Hartmarx workers sit-in vote spreads to Rochester, NY

In a powerful rising movement to save jobs, union workers are flexing their muscle these days nationwide by voting unanimously to sit-in at factories and not let bailed-out banks decide their fate.

More than 450 workers at Hickey-Freeman in Rochester, NY, voted unanimously May 13th, to stage a sit-in at their factory if the company’s main creditor Wells Fargo & Co. decides to liquidate the business. The vote comes one day after more than 600 workers at Hartmarx Corp. in Des Plaines, Ill. voted to sit in at their plant.

The company is in the process of being sold. Union leaders fear the new owners being sought by Wells Fargo will shut down the operation which has been operating since 1872.

The Rochester workers are joining with the workers at Hartmarx, Hickey-Freeman’s parent company. The Rochester Regional Joint Board of the Workers United Union, an affiliate of the Service Employees International Union represent workers there.

Debbie Glinski has worked at Hickey-Freeman for 15 years.

“There are a lot of married couples that work here,” said Glinski in a press release. “If they lost their jobs, their families would be devastated. These banks received bail out money and that came from taxpayers like us. We helped them out and they need to help us out too.”

Fred Cotraccia is a 50-year veteran employee at the Rochester plant. “We want to work,” he said. “We’re willing to sit-in and do more if necessary to keep working.”

Joint Board manager Gary Bonadonna said, “These jobs are good jobs, and we’re hoping Wells Fargo doesn’t try to throw them away, but if it does, we’re prepared to do whatever it takes to secure the jobs here in Rochester.”

Senator Charles Schumer (D-NY) is also standing up for the workers. “Wells Fargo has received billions in direct government support to get them through the crisis,” he said. “Now they must help justify the taxpayers’ investment and give Hartmarx the time it needs to develop the best possible bids, and must select a bid for the company that will allow it to stay open and preserve 600-plus jobs in Rochester, scores more in Buffalo and 3,000 jobs across the country.”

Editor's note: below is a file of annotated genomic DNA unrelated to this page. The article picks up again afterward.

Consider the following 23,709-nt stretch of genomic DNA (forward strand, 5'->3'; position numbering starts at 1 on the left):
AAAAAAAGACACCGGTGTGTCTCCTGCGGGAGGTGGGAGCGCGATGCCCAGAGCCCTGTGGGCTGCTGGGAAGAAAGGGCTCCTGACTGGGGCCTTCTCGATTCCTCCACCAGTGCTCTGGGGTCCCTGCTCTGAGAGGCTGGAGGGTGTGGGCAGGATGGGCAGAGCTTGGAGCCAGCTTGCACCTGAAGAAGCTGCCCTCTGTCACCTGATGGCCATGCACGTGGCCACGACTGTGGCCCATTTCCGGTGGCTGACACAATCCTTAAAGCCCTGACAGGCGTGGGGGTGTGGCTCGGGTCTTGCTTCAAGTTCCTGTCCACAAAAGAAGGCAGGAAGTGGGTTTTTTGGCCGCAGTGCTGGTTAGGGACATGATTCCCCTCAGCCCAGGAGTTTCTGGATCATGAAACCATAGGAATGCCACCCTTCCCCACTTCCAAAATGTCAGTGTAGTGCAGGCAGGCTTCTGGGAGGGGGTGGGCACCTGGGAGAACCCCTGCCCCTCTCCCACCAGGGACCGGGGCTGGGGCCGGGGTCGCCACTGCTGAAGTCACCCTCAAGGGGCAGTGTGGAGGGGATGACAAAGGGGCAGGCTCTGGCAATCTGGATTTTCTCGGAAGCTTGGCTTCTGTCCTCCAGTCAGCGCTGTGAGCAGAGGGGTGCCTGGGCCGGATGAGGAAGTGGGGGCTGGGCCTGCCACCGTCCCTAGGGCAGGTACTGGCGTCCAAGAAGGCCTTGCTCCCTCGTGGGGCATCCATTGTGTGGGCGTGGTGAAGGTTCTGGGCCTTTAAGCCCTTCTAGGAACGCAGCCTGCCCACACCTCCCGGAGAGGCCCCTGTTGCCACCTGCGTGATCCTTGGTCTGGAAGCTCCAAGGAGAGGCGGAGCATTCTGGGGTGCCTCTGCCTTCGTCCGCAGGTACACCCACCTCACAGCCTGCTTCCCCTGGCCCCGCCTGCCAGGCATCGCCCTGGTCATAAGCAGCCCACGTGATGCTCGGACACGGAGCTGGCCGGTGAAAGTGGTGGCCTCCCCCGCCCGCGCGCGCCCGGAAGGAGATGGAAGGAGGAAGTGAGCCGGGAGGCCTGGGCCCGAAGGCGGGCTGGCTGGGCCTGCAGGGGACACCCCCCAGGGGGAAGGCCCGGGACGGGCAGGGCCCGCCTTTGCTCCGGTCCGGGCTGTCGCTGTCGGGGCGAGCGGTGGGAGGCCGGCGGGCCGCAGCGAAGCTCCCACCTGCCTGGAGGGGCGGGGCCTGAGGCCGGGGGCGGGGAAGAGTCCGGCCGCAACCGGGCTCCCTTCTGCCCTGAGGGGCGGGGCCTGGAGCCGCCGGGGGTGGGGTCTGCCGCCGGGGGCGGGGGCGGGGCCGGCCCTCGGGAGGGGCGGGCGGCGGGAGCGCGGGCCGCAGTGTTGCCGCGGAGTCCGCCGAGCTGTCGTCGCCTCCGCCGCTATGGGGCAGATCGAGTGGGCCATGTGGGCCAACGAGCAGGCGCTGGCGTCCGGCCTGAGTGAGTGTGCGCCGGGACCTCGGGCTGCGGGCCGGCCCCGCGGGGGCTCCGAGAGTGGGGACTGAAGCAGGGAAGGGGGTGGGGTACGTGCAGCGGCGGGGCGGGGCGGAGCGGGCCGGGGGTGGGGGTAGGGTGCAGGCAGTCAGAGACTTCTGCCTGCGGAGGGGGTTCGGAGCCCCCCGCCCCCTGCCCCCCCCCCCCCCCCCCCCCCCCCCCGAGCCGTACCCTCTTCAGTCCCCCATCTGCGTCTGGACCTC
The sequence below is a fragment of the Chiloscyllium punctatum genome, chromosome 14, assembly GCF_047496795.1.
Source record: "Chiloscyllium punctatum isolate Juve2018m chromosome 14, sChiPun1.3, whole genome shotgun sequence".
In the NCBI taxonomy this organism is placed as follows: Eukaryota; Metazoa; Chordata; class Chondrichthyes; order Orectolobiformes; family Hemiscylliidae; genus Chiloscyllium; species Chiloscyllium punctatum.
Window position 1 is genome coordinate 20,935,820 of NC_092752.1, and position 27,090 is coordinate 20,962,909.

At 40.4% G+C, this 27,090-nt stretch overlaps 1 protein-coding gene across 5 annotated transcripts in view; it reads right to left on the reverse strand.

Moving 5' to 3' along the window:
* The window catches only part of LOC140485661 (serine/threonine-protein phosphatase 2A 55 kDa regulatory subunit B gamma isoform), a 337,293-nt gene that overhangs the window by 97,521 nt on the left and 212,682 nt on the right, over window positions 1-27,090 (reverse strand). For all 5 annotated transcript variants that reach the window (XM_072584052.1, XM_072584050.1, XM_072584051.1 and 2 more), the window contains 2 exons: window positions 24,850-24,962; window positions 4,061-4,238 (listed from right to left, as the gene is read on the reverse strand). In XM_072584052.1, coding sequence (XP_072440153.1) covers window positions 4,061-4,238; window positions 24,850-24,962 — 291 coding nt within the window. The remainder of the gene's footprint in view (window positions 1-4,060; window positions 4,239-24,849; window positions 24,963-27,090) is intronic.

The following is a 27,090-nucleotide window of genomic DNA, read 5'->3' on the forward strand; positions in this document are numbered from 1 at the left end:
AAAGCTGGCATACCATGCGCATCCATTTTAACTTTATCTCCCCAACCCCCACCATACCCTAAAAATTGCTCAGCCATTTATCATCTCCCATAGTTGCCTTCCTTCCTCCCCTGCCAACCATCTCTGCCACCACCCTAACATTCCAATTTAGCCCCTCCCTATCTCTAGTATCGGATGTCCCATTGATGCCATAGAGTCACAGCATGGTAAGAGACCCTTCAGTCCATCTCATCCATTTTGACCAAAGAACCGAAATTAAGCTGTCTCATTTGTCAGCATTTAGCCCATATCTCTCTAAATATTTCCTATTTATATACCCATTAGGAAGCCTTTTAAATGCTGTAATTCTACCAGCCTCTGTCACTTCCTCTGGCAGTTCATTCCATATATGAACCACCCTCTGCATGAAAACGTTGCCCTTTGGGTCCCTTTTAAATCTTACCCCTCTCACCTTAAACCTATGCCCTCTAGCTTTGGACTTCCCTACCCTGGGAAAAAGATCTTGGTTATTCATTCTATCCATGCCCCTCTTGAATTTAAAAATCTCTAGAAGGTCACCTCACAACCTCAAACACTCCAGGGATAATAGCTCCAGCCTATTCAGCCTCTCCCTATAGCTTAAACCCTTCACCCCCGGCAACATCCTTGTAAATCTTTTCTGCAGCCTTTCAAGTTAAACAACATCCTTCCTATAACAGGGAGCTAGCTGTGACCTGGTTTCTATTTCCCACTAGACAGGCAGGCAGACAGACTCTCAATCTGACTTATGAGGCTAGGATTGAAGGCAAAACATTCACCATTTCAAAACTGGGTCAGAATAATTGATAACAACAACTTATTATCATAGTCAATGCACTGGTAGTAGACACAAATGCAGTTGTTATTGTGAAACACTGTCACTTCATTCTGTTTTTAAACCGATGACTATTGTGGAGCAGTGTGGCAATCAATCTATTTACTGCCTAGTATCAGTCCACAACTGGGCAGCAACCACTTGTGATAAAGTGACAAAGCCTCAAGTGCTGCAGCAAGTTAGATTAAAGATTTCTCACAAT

Wells Fargo received $25 billion in federal bailout funds and generated record first-quarter profits.

Chicago-based Hartmarx, the largest menswear manufacturing company in the country, filed for bankruptcy protection in January after U.S. banks curtailed its lines of credit. It has become known for making suits worn by President Barack Obama. Obama wore one of the company’s tuxedos at his inauguration. The clothing maker employees 3,500 nationwide.

Workers at Hartmarx and Hickey-Freeman are borrowing a page from the playbook of workers at Chicago’s Republic Windows and Doors factory. In that situation, Bank of America cut off credit to the company, leading to its closure last December.

The workers and their union fought back, staging a six-day occupation at the plant, which gained national and international attention including support from the Obama administration.

The workers eventually won a settlement with the bank, securing sick leave and vacation pay they were owed, and health benefits. Today, new owners have reopened the plant and all 260 former Republic workers are in the process of being re-hired, represented by their union.

As working families and their unions continue to be hit by company closings perpetuated by banks and other financial institutions, organized labor and rank-and-file workers are saying enough is enough, it’s time that they, and not the banks, get bailed out.